Tuesday, September 28, 2010

COMMENTARY: How to Kill a Street

By Catherine Johnson

Why building a parking garage along Washington Street is a Bad Idea

I fully support the idea of investing in a garage on the Mellili block instead of rebuilding the Arcade. I believe Tom Hartley’s logic is sound regarding the Arcade: repair it but otherwise leave it as is and reserve it for a deserving future project. It will not help a developer or the city encumbering the site with a recently built but possibly inappropriately designed parking garage on this site. However, the location of where it goes on that block and how it relates to existing surroundings must be done with great care.

In my opinion, it would be a bad idea to use it to build a 4- or 5-story garage along Washington Street.

Washington Street is one of the most important streets in the city and some of its most valuable real estate. A parking garage is a piece of infrastructure, a utility, a storage area. You do not front your most important street with a storage space. If you’re wise, you never front any street with a garage or a lot because parking along a sidewalk is detrimental to retail- and commercial-viability. No one wants to walk next to a garage or a parking lot. No one wants to look at a parking garage. No one wants to live or work next to a parking garage. Even if you put retail on the first floor, no one is going to be fooled into forgetting the 4 upper stories looming above. If you face the front of the building with a fa├žade that looks like a commercial building, people will still know it’s a garage. People can perceive the building as lifeless: it’s level upon level of car. No seemingly clever design can replace the power and energy of human presence. People make a 4- or 5- story building an active place day and night, and in turn create an inviting street where people stop, stay and enjoy the experience.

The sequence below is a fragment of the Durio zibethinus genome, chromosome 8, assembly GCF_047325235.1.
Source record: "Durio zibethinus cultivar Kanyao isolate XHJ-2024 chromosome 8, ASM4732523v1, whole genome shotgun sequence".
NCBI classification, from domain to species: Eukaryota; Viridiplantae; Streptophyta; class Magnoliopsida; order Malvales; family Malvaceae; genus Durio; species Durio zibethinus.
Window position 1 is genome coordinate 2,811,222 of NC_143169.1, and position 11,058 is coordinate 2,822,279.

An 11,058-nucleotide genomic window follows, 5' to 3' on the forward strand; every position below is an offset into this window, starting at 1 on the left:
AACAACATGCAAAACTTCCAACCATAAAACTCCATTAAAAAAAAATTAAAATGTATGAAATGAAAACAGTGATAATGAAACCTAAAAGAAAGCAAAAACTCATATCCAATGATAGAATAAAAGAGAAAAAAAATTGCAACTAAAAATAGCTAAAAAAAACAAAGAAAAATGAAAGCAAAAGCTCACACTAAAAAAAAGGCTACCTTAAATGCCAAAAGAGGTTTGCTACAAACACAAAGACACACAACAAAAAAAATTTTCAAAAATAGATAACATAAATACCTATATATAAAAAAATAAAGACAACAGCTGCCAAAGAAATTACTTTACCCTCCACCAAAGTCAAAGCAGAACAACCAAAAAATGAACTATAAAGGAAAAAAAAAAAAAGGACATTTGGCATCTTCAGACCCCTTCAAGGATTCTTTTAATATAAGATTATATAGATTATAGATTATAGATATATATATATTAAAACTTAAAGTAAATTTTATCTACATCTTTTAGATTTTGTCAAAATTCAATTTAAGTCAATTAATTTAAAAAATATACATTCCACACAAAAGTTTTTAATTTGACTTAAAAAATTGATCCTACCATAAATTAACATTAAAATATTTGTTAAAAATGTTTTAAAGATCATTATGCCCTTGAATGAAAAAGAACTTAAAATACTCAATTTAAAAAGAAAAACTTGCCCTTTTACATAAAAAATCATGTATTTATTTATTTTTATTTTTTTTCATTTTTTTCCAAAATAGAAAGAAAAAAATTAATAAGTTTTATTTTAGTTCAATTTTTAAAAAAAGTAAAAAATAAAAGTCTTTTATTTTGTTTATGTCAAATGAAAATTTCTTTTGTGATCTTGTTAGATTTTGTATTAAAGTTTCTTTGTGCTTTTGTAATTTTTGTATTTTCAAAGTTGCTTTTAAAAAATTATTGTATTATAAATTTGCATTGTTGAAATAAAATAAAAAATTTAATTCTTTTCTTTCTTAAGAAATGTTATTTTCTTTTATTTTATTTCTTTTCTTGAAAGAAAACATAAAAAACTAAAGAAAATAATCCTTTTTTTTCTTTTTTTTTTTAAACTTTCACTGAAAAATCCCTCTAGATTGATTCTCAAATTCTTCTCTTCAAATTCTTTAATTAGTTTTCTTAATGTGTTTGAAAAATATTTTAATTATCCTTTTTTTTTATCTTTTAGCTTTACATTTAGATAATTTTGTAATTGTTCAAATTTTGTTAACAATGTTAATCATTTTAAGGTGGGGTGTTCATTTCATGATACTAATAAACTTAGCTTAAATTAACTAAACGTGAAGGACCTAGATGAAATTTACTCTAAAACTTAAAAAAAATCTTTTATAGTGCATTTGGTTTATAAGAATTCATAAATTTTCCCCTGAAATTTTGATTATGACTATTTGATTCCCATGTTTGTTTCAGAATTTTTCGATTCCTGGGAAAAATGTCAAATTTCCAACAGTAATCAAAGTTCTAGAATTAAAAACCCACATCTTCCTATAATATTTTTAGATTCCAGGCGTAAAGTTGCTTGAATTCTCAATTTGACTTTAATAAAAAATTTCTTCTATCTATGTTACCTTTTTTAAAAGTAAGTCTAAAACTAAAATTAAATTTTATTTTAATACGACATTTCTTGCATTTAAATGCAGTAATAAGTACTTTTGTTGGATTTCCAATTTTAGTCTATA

Many of you may not remember what Court, Broad and College Streets looked like before the office building (now Middle Oak) and parking garage were constructed in the late 1980’s. There was a whole range of buildings 2-4 stories tall, some ornate, others plain, with a mix of styles, uses and occupants. Parking was behind buildings in the center of the block. I would look for any excuse to take a little walk around that block when I went downtown or to the library. These 3 streets had an appealing urban character. I especially liked Court Street with its pair of brownstone buildings: the First Church of Christ and the building across from it, a Victorian with storefronts at street level and an athletic club on the third floor. While different, one secular and dolled up, the other sedate and stolid, they felt like kindred spirits. Together the two buildings framed a great street.